In a review in the New England Journal of Medicine,
scientists from the charity Cancer Research UK (CRUK) said hiking
taxes by a large amount per cigarette would encourage people to quit
smoking altogether rather than switch to cheaper brands, and help
stop young people from taking up the habit.
As well as causing lung cancer, which is often fatal, smoking is the
largest cause of premature death from chronic conditions like heart
disease, stroke and high blood pressure.
Tobacco kills around 6 million people a year now, according to the
World Health Organization (WHO), and that toll is expected to rise
above 8 million a year by 2030 if nothing is done to curb smoking
Richard Peto, an epidemiologist at CRUK who led the study, said
aggressively increasing tobacco taxes would be especially effective
in poorer and middle-income countries where the cheapest cigarettes
are relatively affordable.
Of the 1.3 billion people around the world who smoke, most live in
poorer countries where often governments have also not yet
introduced smoke-free legislation.
But increasing tobacco tax would also be effective in richer
countries, Peto said, citing evidence from France, which he said
halved cigarette consumption from 1990 to 2005 by raising taxes well
"The two certainties in life are death and taxes. We want higher
tobacco taxes and fewer tobacco deaths," he said in a statement. "It
would help children not to start, and it would help many adults to
stop while there's still time."
While smokers lose at least 10 years of life, quitting before age 40
avoids more than 90 percent of the increased health risk run by
people who continue smoking. Stopping before age 30 avoids more than
97 percent of the risk.
Governments around the world have agreed to prioritize reducing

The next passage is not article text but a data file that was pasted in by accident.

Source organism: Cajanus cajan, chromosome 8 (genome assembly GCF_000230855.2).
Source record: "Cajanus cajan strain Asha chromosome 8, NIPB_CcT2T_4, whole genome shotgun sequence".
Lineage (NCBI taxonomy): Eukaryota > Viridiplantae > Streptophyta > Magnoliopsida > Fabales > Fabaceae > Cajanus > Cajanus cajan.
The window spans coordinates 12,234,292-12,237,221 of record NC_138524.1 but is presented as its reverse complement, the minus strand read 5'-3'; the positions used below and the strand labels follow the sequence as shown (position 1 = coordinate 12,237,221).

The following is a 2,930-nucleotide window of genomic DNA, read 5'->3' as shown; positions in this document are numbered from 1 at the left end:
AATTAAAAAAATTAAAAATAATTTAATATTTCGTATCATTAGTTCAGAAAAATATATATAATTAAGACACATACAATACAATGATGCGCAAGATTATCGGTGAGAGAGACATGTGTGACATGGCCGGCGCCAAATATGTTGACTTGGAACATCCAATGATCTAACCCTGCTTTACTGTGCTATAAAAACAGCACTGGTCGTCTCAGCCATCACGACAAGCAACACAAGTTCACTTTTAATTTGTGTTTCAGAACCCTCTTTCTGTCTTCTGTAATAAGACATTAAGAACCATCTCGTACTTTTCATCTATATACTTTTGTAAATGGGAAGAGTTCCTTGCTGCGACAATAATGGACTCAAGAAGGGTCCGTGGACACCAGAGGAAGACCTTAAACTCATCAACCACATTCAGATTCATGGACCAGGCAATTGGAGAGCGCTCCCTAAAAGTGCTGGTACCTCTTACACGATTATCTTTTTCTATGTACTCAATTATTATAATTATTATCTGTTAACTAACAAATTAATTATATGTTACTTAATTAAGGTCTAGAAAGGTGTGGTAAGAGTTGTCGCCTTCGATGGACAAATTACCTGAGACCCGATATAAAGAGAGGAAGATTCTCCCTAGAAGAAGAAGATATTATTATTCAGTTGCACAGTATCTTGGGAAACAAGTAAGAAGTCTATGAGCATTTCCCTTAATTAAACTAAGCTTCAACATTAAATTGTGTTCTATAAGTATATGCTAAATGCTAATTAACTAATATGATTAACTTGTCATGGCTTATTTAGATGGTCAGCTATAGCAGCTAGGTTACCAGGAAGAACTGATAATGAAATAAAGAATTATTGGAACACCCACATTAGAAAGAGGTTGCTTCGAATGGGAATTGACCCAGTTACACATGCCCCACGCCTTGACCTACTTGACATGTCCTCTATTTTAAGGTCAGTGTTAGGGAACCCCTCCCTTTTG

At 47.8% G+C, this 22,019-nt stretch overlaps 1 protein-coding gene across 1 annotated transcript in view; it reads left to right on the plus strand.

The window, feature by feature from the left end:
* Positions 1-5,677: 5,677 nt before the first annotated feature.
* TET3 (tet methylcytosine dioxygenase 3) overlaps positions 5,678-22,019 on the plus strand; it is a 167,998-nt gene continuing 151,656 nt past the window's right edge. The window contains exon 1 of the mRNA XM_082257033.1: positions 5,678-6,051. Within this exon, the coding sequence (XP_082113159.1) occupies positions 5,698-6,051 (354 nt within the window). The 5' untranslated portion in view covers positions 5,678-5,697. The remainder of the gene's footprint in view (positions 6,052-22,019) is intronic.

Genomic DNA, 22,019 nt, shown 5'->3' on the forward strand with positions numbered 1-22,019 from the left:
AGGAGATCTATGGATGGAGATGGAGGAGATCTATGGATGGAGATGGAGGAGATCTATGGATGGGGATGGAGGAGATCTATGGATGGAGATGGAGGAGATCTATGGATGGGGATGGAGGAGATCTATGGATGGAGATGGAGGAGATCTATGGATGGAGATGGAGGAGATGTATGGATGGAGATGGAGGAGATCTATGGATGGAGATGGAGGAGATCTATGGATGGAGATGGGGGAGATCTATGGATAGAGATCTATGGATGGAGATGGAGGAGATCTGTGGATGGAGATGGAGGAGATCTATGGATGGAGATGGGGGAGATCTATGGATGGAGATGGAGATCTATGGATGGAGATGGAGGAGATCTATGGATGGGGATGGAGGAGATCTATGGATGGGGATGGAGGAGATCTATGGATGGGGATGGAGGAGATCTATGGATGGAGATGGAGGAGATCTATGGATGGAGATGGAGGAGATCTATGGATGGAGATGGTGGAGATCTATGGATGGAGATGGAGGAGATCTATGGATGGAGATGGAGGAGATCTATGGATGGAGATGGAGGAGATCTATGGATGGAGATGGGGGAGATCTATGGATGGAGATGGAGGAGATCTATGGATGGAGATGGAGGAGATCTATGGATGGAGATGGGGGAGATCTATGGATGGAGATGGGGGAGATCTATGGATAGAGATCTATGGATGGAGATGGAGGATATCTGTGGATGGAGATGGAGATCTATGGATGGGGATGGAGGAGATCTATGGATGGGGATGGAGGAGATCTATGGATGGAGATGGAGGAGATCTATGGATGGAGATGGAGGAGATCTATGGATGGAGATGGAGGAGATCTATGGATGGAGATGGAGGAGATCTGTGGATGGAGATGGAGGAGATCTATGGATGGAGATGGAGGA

premature deaths from cancer and other chronic diseases in the
United Nations General Assembly and in the WHO's World Health
Assembly in 2013. They also agreed to a target of reducing smoking
by a third by 2025.
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The CRUK analysis found that doubling the price of cigarettes in
the next decade through increased taxes would cut worldwide
consumption by about a third by that target, and at the same time
increase annual government revenues from tobacco by a third from
around $300 billion to $400 billion.
This extra income, the researchers suggested, could be spent on
boosting health care budgets.
Peto noted that the international tobacco industry makes about
$50 billion in profits each year, saying this equated to
"approximately $10,000 per death from smoking".
"Worldwide, around half a billion children and adults under the age
of 35 are already — or soon will be — smokers, and many will be
hooked on tobacco for life. So there's an urgent need for
governments to find ways to stop people starting and to help smokers
give up," said Harpal Kumar, CRUK's chief executive.
He said the study, which examined 63 research papers on the causes
and consequences of tobacco use in many different countries, showed tobacco
taxes are "a hugely powerful lever."
They are also potentially a triple win, Kumar said, cutting the
number of people who smoke and die from their addiction, reducing
the health care burden and costs linked to smoking and at the same
time increasing government income.
(Reporting by Kate Kelland; editing by
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